The harness consists of four distinctly colored wires, each 1’ in length:
- Yellow. Connects to +12v input of right-signal LED on dash display. Strip far end and leave 1/4” bare wire.
- Blue. Connects to +12v input of left-signal LED on dash display. Strip far end and leave 1/4” bare wire.
- Green. Receives +12v when right blinker is active. Crimp far end to a 22g 1/4” female connector.
- White. Receives +12v when left blinker is active. Crimp far end to a 22g 1/4” female connector.
You are building the male side of the harness. When you crimp a connector plug to a wire, it should look like this:
After crimping the four connections for the harness, insert the connectors into the connector. When you are looking at the side of the connector with the wires, and the latch is on the top, the top row will be blue-white-blank and the bottom row will be yellow-green-blank:
Install the Harness
Remove the seat with a 10mm deep socket. A 4” socket extension bar is very helpful for this step.
Take off the left aluminum side by removing the five tapered screws with a 3mm allen wrench. You now have this:
Insert that male connector that you built into the factory-provided female connector that looks like this:
When you connect the plug, it should look like this:
Be sure to build the harness as specified above. Do not rely on the official schematic – the pinout provided, as of Rev A, is incorrect.
Acquire a Ground Connection
Remove the right aluminum side, just as you did the left. The ground lug that you need to access is toward the front of the bike on the bottom of the mounted plastic piece:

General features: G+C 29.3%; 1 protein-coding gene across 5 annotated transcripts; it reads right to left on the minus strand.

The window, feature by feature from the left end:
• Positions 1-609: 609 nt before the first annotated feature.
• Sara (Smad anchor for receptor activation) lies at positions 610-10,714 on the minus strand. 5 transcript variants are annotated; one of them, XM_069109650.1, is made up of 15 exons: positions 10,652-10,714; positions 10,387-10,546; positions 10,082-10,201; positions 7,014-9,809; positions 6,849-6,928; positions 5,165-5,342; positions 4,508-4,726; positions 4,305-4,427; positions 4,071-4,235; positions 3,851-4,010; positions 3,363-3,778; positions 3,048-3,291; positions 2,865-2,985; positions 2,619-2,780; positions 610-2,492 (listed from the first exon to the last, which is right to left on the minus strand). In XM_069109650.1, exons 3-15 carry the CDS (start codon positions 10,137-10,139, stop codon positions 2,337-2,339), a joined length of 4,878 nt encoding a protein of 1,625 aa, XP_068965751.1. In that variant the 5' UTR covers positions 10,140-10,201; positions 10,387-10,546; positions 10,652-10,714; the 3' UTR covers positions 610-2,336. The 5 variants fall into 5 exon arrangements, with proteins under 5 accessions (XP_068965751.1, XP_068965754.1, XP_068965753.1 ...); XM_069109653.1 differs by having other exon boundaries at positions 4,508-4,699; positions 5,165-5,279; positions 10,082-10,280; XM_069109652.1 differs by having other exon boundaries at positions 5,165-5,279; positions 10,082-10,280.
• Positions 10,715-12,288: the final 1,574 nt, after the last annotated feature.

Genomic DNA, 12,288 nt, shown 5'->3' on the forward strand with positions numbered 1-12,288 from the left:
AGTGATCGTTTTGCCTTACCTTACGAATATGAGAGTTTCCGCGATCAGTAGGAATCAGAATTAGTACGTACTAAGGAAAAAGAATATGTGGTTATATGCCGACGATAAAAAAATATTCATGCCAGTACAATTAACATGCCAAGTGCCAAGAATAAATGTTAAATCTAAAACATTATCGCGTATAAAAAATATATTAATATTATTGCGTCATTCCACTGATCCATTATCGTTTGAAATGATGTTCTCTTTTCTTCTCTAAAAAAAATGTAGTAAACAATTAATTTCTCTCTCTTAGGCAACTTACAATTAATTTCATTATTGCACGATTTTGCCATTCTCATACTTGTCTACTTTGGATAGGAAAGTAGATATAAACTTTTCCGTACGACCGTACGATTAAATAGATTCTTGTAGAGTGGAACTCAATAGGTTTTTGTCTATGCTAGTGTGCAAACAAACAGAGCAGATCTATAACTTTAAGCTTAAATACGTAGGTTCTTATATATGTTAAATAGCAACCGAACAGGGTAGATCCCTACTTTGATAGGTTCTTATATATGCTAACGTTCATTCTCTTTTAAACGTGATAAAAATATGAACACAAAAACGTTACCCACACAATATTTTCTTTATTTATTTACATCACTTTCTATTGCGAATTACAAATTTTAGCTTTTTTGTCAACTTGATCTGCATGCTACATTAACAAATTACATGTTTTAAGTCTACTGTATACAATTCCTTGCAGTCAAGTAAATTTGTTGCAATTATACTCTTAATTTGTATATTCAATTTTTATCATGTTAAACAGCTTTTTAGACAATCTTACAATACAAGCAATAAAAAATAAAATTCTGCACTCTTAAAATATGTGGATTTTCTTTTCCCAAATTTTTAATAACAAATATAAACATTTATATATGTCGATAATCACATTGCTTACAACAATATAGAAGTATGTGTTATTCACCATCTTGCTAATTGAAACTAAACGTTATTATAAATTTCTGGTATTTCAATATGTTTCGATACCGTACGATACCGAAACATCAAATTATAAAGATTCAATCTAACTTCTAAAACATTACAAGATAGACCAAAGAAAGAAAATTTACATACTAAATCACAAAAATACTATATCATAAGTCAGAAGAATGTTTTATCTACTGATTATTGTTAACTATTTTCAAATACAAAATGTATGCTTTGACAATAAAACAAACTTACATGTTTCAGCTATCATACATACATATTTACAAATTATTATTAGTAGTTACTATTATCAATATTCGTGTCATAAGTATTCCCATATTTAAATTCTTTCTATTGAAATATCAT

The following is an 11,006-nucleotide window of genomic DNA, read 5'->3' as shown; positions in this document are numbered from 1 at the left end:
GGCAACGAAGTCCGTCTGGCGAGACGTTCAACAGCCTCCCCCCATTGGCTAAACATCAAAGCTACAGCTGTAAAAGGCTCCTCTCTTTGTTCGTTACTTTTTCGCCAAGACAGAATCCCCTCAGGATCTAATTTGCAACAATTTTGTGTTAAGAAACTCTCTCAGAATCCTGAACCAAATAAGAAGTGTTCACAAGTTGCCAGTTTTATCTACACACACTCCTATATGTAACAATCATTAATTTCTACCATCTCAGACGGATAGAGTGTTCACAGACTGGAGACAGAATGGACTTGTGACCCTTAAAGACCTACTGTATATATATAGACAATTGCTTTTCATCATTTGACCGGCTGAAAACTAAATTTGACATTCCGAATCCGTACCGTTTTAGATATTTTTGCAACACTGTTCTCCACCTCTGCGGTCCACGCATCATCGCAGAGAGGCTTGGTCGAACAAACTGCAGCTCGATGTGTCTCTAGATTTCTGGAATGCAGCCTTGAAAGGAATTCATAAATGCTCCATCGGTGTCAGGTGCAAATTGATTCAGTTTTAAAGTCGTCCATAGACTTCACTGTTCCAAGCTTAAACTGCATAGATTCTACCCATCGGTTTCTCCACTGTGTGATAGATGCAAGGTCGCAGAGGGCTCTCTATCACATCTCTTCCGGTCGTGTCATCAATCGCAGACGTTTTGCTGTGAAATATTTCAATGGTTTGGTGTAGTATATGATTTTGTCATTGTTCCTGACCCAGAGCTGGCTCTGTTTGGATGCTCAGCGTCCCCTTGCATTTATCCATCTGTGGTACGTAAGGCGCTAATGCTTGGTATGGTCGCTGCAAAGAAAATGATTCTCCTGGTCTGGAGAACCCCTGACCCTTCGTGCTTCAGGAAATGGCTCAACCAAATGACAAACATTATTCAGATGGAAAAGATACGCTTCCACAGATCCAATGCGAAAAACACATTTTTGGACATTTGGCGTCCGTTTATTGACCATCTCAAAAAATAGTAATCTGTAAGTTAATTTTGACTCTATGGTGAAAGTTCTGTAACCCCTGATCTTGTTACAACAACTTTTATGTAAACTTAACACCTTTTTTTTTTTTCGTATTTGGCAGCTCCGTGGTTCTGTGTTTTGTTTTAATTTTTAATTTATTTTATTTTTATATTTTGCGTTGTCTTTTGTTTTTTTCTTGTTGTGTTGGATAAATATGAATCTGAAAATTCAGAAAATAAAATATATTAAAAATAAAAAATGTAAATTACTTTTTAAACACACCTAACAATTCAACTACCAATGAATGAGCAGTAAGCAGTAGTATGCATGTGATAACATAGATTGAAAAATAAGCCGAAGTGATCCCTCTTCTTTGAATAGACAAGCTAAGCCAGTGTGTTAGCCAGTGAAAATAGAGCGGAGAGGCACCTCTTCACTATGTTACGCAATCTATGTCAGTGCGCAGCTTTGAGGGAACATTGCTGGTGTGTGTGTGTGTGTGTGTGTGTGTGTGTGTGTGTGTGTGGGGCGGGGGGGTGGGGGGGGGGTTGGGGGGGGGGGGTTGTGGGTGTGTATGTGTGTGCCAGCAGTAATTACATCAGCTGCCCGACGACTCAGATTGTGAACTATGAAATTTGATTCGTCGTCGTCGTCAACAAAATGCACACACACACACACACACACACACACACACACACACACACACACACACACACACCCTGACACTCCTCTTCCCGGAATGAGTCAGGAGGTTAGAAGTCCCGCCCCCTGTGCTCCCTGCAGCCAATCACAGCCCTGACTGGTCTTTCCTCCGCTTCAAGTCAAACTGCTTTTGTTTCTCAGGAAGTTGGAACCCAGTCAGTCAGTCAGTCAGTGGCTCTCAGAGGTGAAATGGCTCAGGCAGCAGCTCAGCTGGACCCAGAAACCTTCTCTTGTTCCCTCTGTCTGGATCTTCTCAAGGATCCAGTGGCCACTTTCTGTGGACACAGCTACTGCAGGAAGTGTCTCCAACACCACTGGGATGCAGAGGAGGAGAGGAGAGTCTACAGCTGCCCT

Crimp a 22gauge #10 spade terminal to a 1’ piece of black wire. Using a pliers, stretch the spade terminal so that it can go all the way around the ground screw:
Using one pliers to hold the bottom hex bolt, and another to loosen the top one, create just enough space to insert your spade terminal into the ground connection array. Tighten the hex bolts when you’re done.
Feed your ground wire to the left side of the bike above the loose cabling, but below the enclosed wires:
Build the Fuse Assemblies
Cut a 1’ piece of blue wire. Strip one end, and crimp the other end to a 22g 1/4” female connector.
Take one of your 5A fuses, and connect the blue wire you just made to it using the female connector on the wire. On the other side of the fuse, connect the white wire from the harness you made.
Using electrical tape, carefully insulate the two connections so they can never touch, and seal any exposed area around thee wires.
Repeat the above, using a yellow wire instead of a blue one, and connect it to the green wire from the harness instead of the white one. You now have both your fuse assemblies complete:
Run Wires to Your Blinkers
Cut 1’ of yellow wire, 1’ of blue wire, 1’ of black wire, and 3” of black wire.